Author Spotlight: Mollie Elkman

On Today’s Author Spotlight we are chatting with Mollie Elkman about her debut, The House That She Built – an empowering picture book that educates young readers about the people and skills that go into building a home.

Mollie, thank you so much for making this interview possible! I am thrilled to chat with you about The House That She Built, but before we dive in, would you like to introduce yourself?

Hi! I’m Mollie Elkman. Mom to Zachary (10) and Zoey (4). I own group two, a marketing company for home builders.

The House That She Built is your first picture book. What inspired you to write the book?

One of my favorite builders (Kristi Allen) who has become a close friend of mine asked us to help do the marketing for an ambitious project she was part of. An all-women-built home.

Being exposed to over 100 women in building throughout the project and learning about their different stories and paths into careers in construction was incredibly inspiring. These women are amazing and have great careers, yet most people don’t think of women when they think of construction jobs. 

Title: The House That She Built
Author: Mollie Elkman
Illustrator: Georgia Castellano
Publisher: Builder Books
Published: September 14, 2021
Format: Picture Book

Some people may wonder, “Why do we need a home built entirely by women?”. How do you answer those types of questions and help folks understand the importance of the project?

Right now there is a skilled labor shortage, which is only projected to get worse. With less than 3% of construction jobs being filled by women, it’s really important to show that women are completely capable of having very successful careers in construction. We want all underrepresented communities to know there are many different opportunities and paths to success. 

What was the research process like for The House That She Built? Did your experience as a second-generation business owner in housing help you along with the research?

So many women like myself were brought into the housing industry by a father or grandfather. We would love to help break that cycle by making more women aware of these career opportunities. One of the most moving experiences for me while working on the book was being in the garage of the project that inspired the book. The walls were filled with pictures of all the women who had worked on the home during all stages of the build. Most of these women are used to being the only woman on the average jobsite, so this project was really special because it emphasized that not only are they not alone, but there is room for so many more!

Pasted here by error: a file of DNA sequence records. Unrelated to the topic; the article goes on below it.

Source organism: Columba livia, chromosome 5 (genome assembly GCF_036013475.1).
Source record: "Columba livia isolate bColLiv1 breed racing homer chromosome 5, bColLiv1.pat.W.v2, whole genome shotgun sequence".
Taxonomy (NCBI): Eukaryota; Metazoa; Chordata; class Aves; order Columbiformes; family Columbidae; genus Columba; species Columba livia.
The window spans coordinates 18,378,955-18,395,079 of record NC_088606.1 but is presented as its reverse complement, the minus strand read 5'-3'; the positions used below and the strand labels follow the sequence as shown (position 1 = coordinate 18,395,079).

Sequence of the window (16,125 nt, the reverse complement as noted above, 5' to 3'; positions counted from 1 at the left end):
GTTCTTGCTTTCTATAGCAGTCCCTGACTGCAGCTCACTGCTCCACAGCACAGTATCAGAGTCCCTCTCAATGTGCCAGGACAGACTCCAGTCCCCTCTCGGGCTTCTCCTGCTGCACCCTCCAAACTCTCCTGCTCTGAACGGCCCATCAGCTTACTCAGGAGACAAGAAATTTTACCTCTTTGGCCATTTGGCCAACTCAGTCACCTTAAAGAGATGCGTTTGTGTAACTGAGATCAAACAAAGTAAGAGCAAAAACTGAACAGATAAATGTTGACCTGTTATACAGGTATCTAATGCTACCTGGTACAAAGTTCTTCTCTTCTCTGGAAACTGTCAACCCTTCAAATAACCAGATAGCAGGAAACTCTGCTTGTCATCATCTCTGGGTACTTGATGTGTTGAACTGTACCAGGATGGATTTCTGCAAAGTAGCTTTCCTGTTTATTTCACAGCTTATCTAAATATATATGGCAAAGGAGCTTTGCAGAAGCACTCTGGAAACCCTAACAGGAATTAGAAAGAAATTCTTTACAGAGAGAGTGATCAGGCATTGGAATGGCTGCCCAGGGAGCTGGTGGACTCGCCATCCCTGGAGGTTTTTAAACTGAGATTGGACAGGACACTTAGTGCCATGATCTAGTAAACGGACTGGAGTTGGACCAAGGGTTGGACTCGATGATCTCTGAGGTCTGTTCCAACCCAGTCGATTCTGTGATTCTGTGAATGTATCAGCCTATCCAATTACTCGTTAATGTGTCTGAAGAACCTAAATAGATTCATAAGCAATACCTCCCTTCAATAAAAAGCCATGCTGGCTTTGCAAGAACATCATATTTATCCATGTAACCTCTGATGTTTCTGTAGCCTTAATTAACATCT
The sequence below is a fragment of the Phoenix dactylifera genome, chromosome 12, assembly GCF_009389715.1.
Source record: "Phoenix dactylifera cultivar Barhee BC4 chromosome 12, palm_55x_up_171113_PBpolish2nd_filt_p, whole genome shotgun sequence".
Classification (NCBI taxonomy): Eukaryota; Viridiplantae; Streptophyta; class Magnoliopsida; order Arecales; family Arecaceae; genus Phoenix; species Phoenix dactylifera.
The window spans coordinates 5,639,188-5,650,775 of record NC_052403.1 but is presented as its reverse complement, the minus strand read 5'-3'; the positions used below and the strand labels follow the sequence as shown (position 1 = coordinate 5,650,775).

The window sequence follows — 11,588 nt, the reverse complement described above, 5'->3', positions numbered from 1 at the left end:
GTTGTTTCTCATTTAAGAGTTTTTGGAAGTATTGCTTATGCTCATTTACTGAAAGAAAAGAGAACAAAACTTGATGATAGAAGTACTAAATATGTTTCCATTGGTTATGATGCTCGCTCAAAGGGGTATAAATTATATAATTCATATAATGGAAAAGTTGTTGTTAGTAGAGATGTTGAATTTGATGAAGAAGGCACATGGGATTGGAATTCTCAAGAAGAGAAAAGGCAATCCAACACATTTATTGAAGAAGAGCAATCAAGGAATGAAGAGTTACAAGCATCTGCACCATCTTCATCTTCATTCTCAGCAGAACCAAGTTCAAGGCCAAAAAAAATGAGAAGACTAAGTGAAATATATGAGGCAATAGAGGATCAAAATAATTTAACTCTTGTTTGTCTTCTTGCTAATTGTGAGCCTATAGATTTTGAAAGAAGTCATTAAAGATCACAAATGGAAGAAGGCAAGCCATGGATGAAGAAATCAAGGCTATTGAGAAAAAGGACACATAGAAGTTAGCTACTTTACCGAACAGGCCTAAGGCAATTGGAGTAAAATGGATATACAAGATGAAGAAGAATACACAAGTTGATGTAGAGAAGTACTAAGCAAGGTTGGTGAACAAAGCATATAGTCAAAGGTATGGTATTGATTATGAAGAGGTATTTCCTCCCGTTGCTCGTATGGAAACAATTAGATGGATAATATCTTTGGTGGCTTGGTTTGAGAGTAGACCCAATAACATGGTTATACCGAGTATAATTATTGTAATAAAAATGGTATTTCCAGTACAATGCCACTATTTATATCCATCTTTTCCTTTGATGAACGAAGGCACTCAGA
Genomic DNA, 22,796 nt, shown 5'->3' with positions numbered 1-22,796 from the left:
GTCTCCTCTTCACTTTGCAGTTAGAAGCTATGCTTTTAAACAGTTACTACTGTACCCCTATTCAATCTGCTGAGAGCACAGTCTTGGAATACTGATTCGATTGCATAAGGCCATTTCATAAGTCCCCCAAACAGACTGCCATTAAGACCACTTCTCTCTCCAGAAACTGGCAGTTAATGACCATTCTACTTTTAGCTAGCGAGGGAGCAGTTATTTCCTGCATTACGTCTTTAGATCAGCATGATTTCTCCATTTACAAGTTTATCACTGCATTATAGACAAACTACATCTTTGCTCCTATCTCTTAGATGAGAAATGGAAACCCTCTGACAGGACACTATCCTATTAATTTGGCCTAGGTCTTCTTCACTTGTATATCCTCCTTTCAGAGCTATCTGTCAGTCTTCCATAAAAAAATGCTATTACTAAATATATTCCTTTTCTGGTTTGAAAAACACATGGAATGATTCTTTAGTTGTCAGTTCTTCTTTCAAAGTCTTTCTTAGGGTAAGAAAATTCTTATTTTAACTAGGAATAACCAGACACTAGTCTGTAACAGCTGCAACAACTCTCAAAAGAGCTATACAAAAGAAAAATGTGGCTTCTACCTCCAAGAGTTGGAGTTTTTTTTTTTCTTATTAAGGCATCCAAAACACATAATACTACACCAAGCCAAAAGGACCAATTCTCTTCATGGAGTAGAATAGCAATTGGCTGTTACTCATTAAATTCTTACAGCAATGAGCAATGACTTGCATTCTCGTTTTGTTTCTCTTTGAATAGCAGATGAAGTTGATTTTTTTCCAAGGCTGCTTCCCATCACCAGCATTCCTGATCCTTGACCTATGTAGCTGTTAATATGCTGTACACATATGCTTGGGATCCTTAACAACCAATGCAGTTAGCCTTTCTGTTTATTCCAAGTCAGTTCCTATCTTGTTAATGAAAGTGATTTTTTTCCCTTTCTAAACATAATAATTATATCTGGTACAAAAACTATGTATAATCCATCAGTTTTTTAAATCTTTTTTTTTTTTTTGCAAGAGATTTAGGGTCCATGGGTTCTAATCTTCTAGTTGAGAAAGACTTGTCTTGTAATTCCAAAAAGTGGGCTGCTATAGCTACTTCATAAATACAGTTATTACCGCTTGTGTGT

I love the way The House That She Built highlights the variety of skilled jobs needed to build a home. Even as an adult, I never really thought about how many people are involved in building a home. Are the 18 jobs found in the book the original lineup, or did you have to narrow down from a larger scope?

Ah I love this question! No one has asked this yet. We absolutely had to narrow it down and there are many additional careers that are important and necessary. We tried to focus on the logical order of jobs from the planning stage all the way to the final touches to show the progression. There are so many other roles happening at the same time, though like installing the windows and doors! The intent was to get kids thinking about the space around them and the different skills and people that went into creating that space. 

I know that Georgia Castellano, the illustrator, is the creative director at your company, Group Two. Did you two work closely throughout the illustration process?

We did! Not just through the illustration process but really the entire process of marketing and publishing. Georgia is extremely talented and we work really well together. Beyond that, we are friends which made this experience really fun. 

Do you have a favorite spread? If so, which one?

I would say my favorite is the General Contractor because she is based on Kristi Allen who I mentioned before. I feel like she gave me this amazing gift by bringing me into the project she was working on and it makes me happy to see the cartoon version of her represented in the book. 

Is there possibly another book in your future?